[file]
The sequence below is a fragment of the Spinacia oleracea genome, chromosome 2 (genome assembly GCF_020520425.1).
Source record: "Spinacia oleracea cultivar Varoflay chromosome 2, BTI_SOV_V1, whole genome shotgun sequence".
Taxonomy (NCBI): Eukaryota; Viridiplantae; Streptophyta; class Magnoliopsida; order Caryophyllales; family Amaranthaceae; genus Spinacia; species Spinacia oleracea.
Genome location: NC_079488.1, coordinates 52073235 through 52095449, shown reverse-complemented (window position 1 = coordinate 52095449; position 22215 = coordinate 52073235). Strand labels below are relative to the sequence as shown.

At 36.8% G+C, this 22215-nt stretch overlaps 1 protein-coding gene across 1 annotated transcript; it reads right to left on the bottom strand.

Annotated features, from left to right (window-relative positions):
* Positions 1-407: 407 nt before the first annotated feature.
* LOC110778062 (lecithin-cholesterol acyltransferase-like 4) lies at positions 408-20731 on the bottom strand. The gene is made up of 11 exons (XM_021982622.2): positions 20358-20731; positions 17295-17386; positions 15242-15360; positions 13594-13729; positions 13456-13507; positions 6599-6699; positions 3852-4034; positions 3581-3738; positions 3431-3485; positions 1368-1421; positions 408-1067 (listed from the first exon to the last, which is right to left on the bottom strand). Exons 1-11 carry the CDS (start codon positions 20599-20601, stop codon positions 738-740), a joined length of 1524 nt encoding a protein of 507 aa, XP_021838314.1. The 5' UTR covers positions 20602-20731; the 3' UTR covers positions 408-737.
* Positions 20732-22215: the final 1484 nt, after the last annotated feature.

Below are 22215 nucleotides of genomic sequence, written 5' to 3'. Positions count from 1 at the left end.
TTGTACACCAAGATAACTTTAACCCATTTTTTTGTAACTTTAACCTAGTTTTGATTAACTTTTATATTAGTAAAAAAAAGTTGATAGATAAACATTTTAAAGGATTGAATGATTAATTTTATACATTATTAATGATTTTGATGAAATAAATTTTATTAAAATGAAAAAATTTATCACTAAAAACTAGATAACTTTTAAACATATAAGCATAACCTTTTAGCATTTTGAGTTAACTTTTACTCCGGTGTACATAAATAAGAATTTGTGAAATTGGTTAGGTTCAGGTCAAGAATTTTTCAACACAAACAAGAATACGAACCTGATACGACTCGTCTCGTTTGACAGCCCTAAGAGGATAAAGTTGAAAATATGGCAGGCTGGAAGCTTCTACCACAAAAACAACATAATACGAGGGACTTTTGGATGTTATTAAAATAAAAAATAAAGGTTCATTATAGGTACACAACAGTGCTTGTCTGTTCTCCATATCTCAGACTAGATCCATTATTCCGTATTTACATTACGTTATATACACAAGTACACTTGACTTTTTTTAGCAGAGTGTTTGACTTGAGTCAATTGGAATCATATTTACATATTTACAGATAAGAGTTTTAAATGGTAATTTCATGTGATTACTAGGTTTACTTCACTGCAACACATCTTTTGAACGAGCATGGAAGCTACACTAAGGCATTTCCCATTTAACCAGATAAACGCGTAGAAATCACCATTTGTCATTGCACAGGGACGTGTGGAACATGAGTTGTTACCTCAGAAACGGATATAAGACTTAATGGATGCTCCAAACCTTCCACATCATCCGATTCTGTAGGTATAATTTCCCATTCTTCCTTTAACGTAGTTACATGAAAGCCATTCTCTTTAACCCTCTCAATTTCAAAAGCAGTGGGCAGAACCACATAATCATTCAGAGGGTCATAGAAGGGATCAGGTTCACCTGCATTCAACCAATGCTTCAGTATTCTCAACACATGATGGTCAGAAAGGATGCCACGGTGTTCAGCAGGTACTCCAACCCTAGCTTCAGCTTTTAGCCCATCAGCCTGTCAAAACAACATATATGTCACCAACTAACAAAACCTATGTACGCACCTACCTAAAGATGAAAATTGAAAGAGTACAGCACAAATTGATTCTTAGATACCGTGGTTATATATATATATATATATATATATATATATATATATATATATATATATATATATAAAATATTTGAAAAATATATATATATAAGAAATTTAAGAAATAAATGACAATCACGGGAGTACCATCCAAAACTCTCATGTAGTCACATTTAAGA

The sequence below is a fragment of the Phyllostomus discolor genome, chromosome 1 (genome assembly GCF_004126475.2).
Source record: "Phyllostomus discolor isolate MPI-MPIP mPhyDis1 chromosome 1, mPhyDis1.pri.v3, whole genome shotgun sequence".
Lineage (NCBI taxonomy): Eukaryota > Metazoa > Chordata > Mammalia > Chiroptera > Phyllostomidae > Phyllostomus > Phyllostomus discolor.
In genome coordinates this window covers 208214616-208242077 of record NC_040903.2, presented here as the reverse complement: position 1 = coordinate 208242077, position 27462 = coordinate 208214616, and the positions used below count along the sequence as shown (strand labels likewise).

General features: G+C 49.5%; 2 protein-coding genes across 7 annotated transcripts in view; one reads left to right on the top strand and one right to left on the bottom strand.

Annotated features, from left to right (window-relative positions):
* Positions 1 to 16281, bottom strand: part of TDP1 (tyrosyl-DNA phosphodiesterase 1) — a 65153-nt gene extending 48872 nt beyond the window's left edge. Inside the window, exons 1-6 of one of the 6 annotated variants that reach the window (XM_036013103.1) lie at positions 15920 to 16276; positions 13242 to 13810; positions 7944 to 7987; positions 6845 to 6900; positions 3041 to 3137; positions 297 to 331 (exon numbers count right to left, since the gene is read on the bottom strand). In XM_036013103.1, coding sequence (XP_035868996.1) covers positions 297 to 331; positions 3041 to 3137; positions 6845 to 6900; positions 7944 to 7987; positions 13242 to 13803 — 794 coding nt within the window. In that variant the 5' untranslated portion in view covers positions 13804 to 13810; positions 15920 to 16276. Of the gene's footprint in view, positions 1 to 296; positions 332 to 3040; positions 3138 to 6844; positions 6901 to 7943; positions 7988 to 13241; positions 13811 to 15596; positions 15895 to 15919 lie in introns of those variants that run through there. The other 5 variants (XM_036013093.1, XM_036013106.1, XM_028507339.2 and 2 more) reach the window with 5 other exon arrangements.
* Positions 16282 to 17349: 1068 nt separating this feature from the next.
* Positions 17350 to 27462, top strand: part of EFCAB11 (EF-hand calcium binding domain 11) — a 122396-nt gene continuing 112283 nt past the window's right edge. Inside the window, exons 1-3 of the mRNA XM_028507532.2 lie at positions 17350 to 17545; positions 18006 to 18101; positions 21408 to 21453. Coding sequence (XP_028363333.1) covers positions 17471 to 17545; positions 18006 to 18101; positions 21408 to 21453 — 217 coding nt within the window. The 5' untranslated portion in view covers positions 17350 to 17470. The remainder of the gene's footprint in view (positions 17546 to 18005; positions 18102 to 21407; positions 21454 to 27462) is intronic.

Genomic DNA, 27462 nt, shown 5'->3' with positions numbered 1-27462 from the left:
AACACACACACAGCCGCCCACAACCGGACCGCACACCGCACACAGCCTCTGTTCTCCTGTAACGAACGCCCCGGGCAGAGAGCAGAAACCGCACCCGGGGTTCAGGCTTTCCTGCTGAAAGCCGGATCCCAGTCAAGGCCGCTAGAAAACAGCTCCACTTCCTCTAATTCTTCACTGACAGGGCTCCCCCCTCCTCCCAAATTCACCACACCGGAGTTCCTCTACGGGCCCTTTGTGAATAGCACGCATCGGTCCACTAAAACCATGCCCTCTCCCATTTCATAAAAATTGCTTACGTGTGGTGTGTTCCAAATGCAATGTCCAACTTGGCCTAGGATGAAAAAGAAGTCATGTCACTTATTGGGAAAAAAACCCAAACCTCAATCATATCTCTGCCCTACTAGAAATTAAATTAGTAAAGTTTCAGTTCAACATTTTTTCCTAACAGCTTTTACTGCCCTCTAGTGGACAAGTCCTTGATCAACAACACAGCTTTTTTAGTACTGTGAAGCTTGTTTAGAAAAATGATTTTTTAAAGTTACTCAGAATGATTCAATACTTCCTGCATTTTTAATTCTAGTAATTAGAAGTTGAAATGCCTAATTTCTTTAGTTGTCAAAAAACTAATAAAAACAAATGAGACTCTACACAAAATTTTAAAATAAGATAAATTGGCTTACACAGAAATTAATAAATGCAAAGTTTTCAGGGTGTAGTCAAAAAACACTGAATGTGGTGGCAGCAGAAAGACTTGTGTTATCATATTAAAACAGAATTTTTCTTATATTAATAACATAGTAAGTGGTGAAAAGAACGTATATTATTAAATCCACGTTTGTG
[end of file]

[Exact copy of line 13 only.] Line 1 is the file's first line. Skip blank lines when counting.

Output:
Source record: "Phyllostomus discolor isolate MPI-MPIP mPhyDis1 chromosome 1, mPhyDis1.pri.v3, whole genome shotgun sequence".